Alright, so I have mentioned this a couple times and now I’ve decided to do it. This log should hopefully keep me on track and also give some people a chance to see a basic periodization schedule looks like. The goal is to hit a peak in overall strength by the first week of August, when I have a grappling competition. Since that is about 7 months away (28 weeks) I’ll be using a double peaked schedule, with a false peak halfway through. This is due to the long period of training, as well as the increased effectiveness of going through the periodization schedule twice.
December 23-Jan. 14: Anatomical Adaptation phase
Use relatively light loads and medium volume to build tendon strength and train various movements. Training will be 3 times a week.
Jan 14 to March 10: Max Strength phase
This phase will be made up of two 4 week cycles of max strength work. Weights will range from 75-95% of 1RM, depending on the week. Volume will range from light to heavy, and exercise selection will be 4-6 exercises per session.
March 10 to April 7: Power Conversion
Focus will be on improved power (strength + speed) through lower weight explosive exercises. This will be a mix of barbell, db and bodyweight exercises.
April 7 to April 21: Deloading or Transitional phase
Active rest, or “back off” period. Most likely going to be a couple bodyweight circuits 2 or 3 times a week. Main goal is to maintain strength attributes while still allowing for rest and recovery.
April 21 to June 16: Max Strength Phase
Similar to the first MxS. Two 4 week cycles of Max Load Method-type training. I might go on vacation sometime in this phase, so everything might get bumped back a week.
June 16 to July 14: Power conversion
Explosive exercises, lighter load. In order to garner sport specific strength, some exercise selections will be changed to provide for sport specific strength. At this point I will also change the work/rest ratio to reflect those of a grappling competition (which is generally 5 minutes of non-stop work, followed by a long rest).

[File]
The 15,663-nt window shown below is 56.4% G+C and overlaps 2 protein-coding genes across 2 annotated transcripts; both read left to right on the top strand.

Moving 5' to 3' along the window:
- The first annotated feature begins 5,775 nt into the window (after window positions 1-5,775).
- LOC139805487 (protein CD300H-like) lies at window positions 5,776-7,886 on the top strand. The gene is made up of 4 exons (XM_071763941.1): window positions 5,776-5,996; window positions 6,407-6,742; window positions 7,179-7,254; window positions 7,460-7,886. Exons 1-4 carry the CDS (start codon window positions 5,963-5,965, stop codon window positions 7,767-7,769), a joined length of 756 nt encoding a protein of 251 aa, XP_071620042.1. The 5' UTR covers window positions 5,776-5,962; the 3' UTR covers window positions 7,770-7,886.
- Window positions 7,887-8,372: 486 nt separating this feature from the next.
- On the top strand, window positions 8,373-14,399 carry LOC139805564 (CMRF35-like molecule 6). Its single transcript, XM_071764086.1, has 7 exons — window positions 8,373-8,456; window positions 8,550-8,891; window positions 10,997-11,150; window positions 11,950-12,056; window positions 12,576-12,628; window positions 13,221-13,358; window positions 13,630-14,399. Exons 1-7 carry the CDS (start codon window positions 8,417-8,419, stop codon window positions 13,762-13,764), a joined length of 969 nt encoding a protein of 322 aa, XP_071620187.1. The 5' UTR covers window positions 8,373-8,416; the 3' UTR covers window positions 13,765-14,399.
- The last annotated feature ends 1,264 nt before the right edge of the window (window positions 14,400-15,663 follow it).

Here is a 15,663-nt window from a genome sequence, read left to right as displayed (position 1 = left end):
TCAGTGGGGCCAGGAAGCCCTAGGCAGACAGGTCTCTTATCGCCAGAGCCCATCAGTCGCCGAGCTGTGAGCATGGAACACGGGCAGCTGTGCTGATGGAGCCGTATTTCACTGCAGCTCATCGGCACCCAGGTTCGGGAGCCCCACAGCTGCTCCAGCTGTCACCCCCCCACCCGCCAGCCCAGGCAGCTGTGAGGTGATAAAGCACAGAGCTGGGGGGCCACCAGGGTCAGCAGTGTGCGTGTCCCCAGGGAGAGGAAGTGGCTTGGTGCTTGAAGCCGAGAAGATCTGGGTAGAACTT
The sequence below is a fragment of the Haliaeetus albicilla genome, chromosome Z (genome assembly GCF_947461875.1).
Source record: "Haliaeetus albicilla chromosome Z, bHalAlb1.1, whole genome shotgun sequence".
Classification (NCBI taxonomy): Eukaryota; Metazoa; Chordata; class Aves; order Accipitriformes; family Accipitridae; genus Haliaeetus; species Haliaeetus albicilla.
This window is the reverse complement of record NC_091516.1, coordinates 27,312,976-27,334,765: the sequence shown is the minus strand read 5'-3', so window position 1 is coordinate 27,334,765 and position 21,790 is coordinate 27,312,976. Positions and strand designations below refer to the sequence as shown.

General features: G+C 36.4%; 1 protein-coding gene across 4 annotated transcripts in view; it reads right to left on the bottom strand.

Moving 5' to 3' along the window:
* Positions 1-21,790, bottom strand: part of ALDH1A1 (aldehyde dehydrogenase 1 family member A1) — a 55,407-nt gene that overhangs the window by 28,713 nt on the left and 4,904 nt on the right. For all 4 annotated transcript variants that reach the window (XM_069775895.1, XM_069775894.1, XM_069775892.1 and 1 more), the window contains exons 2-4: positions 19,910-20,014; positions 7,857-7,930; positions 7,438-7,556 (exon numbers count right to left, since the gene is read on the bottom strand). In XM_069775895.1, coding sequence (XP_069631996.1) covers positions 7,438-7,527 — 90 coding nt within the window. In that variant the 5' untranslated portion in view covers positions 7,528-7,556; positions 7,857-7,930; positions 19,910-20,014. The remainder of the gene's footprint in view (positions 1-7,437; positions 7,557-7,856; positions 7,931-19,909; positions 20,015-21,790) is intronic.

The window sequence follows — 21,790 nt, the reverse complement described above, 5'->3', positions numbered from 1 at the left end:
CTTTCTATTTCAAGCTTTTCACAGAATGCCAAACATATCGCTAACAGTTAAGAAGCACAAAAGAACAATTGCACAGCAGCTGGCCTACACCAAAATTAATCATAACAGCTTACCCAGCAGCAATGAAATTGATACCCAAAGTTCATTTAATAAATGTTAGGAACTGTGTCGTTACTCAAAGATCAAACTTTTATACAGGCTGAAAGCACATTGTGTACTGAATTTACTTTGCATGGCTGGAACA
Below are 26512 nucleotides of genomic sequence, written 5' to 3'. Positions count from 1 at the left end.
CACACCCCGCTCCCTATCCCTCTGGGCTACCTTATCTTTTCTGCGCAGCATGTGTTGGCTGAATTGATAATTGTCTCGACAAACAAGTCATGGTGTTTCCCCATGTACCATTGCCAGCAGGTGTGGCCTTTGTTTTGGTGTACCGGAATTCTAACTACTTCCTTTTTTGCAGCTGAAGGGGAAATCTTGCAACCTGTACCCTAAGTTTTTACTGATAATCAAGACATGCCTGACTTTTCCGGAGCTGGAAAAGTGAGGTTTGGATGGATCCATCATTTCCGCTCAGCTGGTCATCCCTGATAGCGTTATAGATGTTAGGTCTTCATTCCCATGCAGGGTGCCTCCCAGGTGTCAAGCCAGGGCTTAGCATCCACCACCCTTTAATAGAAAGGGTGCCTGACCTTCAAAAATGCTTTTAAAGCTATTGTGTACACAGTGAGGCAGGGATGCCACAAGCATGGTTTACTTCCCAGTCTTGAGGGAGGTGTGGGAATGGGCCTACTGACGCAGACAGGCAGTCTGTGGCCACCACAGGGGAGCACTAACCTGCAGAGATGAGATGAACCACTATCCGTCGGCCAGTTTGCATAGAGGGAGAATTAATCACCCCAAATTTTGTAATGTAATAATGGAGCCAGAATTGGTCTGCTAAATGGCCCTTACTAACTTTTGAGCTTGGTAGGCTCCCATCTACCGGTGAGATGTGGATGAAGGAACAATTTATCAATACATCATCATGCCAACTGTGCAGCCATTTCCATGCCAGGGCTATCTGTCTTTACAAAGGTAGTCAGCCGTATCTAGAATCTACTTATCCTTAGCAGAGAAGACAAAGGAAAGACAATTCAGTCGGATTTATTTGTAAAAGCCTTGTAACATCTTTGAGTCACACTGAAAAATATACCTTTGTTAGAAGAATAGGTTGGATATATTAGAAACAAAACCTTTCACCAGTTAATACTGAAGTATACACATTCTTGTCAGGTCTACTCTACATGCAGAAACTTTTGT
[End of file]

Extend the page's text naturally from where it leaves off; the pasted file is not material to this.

July 14 to August 4: Competition prep
The last 3 weeks will be taken from Ross Enamait’s Never Gymless program. A few changes will be made to keep strength and power extremely high, while incorporating sport specific training. Lots of grip work, anaerobic endurance and cardio. Volume will dip slightly but intensity increases.
August 4 to Competition: Rest and Prepare
Take a week or so off in order to let any injuries heal and allow full muscle recovery. If weight cutting is an issue, then it can be addressed at this time. Other than that, all training will be technique based, working on actual sports skills.
Following Competition: Maintenance or Transition
Depending on future plans, I might compete 2 or 3 more times in the following 2 months. If so, then the goal is to maintain strength and conditioning. If not, then the program enters an extreme deloading phase.
Okay, that took a while to write up. This is the basic plan of attack, and obviously there are going to be changes neccessary once the wheels start rolling. The main goal for this training program is to improve relative strength, that is strength per pound of bodyweight, in order to provide an advantage for weight class competition. As of right now, I am in the middle of the strength spectrum for the weight class (top end is 200 pounds), so the program is going to focus primarily on increasing strength and power. Cardio is also an important consideration, but since I’ll be training at least two times a week in sport specific cardio (sparring 4 minute rounds or more), this shouldnt be a problem. If cardio becomes an issue, then it will be added to the last power conversion phase (in addition to comp prep).
This is just a basic outline, I’ll add more details on the workouts as I get all that straightened out. The AA phase is just circuit work, much of which I have already posted in the megathread, so there is no need to include that in the log. I’ll try to note any problems inherent with the linear model (I am using Tudor Bompa’s linear model, by the way), and any negative effects on training caused by the program.